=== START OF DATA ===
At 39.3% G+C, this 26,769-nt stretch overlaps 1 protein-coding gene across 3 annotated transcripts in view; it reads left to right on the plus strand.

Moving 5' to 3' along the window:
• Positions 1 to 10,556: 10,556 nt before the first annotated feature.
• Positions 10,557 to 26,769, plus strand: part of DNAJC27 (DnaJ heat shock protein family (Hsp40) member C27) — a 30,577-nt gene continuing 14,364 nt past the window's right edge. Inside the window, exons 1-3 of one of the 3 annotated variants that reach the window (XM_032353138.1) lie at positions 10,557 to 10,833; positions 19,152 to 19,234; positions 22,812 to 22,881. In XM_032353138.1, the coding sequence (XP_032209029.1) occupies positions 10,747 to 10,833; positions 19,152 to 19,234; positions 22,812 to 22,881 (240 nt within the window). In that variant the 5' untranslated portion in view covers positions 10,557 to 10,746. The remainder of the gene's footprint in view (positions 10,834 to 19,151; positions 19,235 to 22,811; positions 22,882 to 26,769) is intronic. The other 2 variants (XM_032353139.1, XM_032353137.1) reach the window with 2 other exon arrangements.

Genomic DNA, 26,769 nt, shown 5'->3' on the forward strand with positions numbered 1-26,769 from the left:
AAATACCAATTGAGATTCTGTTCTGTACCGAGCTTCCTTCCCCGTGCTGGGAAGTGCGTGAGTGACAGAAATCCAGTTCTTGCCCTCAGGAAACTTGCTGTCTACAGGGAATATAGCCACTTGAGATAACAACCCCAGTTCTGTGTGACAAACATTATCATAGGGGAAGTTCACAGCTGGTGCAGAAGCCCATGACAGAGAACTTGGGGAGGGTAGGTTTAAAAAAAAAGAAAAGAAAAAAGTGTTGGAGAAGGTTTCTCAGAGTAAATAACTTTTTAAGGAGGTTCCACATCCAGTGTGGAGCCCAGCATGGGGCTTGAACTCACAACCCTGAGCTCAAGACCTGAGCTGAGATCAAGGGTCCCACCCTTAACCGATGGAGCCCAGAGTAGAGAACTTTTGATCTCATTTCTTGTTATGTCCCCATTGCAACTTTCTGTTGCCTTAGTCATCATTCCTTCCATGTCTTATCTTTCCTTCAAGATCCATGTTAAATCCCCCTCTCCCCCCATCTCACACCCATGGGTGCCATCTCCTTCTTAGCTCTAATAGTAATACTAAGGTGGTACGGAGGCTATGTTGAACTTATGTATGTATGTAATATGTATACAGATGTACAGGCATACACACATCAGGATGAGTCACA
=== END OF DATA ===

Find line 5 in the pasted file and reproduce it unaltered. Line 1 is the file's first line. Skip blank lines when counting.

Genomic DNA, 26,769 nt, shown 5'->3' on the forward strand with positions numbered 1-26,769 from the left: